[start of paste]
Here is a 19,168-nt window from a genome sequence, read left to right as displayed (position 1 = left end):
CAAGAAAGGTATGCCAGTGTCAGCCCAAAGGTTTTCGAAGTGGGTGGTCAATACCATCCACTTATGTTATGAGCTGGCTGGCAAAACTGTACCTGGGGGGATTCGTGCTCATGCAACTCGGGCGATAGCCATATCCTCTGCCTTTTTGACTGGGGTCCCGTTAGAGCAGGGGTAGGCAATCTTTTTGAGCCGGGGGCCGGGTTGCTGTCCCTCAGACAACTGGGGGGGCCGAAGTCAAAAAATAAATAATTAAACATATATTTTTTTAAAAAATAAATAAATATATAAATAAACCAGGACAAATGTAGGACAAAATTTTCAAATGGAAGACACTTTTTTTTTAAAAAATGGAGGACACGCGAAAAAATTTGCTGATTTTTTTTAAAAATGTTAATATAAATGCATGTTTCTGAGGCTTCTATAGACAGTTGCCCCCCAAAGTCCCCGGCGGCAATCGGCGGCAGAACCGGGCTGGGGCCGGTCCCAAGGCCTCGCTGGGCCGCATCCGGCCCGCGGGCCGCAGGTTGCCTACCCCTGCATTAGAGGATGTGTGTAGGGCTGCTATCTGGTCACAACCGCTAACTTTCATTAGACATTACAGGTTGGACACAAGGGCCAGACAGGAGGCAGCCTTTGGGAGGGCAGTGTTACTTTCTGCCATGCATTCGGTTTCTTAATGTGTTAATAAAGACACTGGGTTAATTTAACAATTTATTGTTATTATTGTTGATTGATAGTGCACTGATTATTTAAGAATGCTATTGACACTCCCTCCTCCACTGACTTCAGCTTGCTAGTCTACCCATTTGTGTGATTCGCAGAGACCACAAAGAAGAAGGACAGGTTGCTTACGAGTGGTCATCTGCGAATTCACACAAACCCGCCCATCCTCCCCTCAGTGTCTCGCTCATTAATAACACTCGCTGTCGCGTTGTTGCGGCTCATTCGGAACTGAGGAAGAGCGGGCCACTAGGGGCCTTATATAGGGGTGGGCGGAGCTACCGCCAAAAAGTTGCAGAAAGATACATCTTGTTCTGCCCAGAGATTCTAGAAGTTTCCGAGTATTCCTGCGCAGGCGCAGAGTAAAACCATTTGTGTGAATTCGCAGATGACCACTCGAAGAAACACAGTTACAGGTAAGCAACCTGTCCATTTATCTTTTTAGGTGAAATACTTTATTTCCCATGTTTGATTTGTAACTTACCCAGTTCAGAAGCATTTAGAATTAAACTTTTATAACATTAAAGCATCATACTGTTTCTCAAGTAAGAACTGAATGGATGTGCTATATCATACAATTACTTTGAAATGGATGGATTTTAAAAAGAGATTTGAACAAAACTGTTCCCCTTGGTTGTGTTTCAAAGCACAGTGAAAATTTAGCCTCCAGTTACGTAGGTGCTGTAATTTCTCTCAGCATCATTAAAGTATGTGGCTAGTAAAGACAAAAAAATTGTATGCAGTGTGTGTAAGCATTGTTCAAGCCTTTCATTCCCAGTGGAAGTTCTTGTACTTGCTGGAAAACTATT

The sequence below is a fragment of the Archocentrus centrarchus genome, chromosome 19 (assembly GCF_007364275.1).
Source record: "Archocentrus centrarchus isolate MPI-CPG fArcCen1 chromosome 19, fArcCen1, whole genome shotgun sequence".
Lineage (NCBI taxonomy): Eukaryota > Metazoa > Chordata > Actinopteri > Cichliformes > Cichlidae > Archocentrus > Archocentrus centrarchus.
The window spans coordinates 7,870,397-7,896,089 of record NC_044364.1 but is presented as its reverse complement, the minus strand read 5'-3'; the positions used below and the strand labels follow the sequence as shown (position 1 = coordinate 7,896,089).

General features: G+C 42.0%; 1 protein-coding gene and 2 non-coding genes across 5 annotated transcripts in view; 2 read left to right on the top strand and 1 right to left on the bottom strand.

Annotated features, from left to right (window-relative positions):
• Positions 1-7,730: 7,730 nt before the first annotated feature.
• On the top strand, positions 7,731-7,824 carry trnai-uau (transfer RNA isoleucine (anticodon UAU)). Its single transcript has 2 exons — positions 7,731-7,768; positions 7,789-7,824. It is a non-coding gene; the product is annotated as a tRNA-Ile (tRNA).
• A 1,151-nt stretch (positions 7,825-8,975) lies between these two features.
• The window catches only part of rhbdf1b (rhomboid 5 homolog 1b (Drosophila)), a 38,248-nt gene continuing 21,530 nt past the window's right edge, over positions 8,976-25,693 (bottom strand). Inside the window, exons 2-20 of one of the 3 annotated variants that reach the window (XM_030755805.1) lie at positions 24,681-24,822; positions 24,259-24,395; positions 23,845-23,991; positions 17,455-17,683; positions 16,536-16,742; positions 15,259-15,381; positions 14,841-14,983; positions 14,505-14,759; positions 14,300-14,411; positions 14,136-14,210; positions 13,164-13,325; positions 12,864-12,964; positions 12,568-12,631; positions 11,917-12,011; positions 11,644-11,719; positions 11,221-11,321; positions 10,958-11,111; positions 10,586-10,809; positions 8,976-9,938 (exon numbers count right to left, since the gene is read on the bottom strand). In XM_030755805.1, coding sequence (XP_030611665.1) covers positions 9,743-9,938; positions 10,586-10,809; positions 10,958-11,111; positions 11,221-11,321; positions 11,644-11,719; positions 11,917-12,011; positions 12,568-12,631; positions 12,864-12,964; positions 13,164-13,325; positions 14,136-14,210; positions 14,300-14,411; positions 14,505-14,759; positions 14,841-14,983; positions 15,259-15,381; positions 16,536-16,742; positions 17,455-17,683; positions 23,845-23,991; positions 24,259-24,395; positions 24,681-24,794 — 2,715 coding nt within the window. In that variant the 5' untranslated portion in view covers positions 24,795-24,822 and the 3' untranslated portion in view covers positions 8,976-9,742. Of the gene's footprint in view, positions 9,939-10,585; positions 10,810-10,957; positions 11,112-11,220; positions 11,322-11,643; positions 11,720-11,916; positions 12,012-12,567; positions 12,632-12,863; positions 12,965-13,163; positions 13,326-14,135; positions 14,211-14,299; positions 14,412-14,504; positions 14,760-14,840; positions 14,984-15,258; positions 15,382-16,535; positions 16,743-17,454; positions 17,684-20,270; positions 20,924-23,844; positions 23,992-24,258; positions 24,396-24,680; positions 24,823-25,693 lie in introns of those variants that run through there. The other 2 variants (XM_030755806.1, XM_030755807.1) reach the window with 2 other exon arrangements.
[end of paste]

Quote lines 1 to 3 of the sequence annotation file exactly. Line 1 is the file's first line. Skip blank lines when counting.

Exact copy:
Here is a 19,168-nt window from a genome sequence, read left to right as displayed (position 1 = left end):
CAAGAAAGGTATGCCAGTGTCAGCCCAAAGGTTTTCGAAGTGGGTGGTCAATACCATCCACTTATGTTATGAGCTGGCTGGCAAAACTGTACCTGGGGGGATTCGTGCTCATGCAACTCGGGCGATAGCCATATCCTCTGCCTTTTTGACTGGGGTCCCGTTAGAGCAGGGGTAGGCAATCTTTTTGAGCCGGGGGCCGGGTTGCTGTCCCTCAGACAACTGGGGGGGCCGAAGTCAAAAAATAAATAATTAAACATATATTTTTTTAAAAAATAAATAAATATATAAATAAACCAGGACAAATGTAGGACAAAATTTTCAAATGGAAGACACTTTTTTTTTAAAAAATGGAGGACACGCGAAAAAATTTGCTGATTTTTTTTAAAAATGTTAATATAAATGCATGTTTCTGAGGCTTCTATAGACAGTTGCCCCCCAAAGTCCCCGGCGGCAATCGGCGGCAGAACCGGGCTGGGGCCGGTCCCAAGGCCTCGCTGGGCCGCATCCGGCCCGCGGGCCGCAGGTTGCCTACCCCTGCATTAGAGGATGTGTGTAGGGCTGCTATCTGGTCACAACCGCTAACTTTCATTAGACATTACAGGTTGGACACAAGGGCCAGACAGGAGGCAGCCTTTGGGAGGGCAGTGTTACTTTCTGCCATGCATTCGGTTTCTTAATGTGTTAATAAAGACACTGGGTTAATTTAACAATTTATTGTTATTATTGTTGATTGATAGTGCACTGATTATTTAAGAATGCTATTGACACTCCCTCCTCCACTGACTTCAGCTTGCTAGTCTACCCATTTGTGTGATTCGCAGAGACCACAAAGAAGAAGGACAGGTTGCTTACGAGTGGTCATCTGCGAATTCACACAAACCCGCCCATCCTCCCCTCAGTGTCTCGCTCATTAATAACACTCGCTGTCGCGTTGTTGCGGCTCATTCGGAACTGAGGAAGAGCGGGCCACTAGGGGCCTTATATAGGGGTGGGCGGAGCTACCGCCAAAAAGTTGCAGAAAGATACATCTTGTTCTGCCCAGAGATTCTAGAAGTTTCCGAGTATTCCTGCGCAGGCGCAGAGTAAAACCATTTGTGTGAATTCGCAGATGACCACTCGAAGAAACACAGTTACAGGTAAGCAACCTGTCCATTTATCTTTTTAGGTGAAATACTTTATTTCCCATGTTTGATTTGTAACTTACCCAGTTCAGAAGCATTTAGAATTAAACTTTTATAACATTAAAGCATCATACTGTTTCTCAAGTAAGAACTGAATGGATGTGCTATATCATACAATTACTTTGAAATGGATGGATTTTAAAAAGAGATTTGAACAAAACTGTTCCCCTTGGTTGTGTTTCAAAGCACAGTGAAAATTTAGCCTCCAGTTACGTAGGTGCTGTAATTTCTCTCAGCATCATTAAAGTATGTGGCTAGTAAAGACAAAAAAATTGTATGCAGTGTGTGTAAGCATTGTTCAAGCCTTTCATTCCCAGTGGAAGTTCTTGTACTTGCTGGAAAACTATT

The sequence below is a fragment of the Archocentrus centrarchus genome, chromosome 19 (assembly GCF_007364275.1).